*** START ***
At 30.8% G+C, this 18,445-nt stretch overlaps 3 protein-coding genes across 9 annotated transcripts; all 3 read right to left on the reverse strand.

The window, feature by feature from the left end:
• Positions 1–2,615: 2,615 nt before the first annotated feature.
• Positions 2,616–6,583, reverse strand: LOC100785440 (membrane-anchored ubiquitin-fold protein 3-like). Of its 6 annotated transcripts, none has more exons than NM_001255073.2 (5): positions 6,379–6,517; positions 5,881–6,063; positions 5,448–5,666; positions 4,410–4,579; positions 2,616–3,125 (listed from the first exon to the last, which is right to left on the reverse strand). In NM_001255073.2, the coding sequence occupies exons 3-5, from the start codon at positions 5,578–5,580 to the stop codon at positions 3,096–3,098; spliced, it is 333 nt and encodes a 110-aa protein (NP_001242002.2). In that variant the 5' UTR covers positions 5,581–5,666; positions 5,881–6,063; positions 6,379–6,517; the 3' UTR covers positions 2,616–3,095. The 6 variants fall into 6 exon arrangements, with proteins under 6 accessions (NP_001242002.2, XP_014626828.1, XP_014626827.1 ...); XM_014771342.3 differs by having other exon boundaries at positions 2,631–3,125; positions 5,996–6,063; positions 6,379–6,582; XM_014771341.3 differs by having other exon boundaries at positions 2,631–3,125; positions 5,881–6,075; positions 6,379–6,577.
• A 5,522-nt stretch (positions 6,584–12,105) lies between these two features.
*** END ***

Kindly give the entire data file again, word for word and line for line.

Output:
At 30.8% G+C, this 18,445-nt stretch overlaps 3 protein-coding genes across 9 annotated transcripts; all 3 read right to left on the reverse strand.

The window, feature by feature from the left end:
• Positions 1–2,615: 2,615 nt before the first annotated feature.
• Positions 2,616–6,583, reverse strand: LOC100785440 (membrane-anchored ubiquitin-fold protein 3-like). Of its 6 annotated transcripts, none has more exons than NM_001255073.2 (5): positions 6,379–6,517; positions 5,881–6,063; positions 5,448–5,666; positions 4,410–4,579; positions 2,616–3,125 (listed from the first exon to the last, which is right to left on the reverse strand). In NM_001255073.2, the coding sequence occupies exons 3-5, from the start codon at positions 5,578–5,580 to the stop codon at positions 3,096–3,098; spliced, it is 333 nt and encodes a 110-aa protein (NP_001242002.2). In that variant the 5' UTR covers positions 5,581–5,666; positions 5,881–6,063; positions 6,379–6,517; the 3' UTR covers positions 2,616–3,095. The 6 variants fall into 6 exon arrangements, with proteins under 6 accessions (NP_001242002.2, XP_014626828.1, XP_014626827.1 ...); XM_014771342.3 differs by having other exon boundaries at positions 2,631–3,125; positions 5,996–6,063; positions 6,379–6,582; XM_014771341.3 differs by having other exon boundaries at positions 2,631–3,125; positions 5,881–6,075; positions 6,379–6,577.
• A 5,522-nt stretch (positions 6,584–12,105) lies between these two features.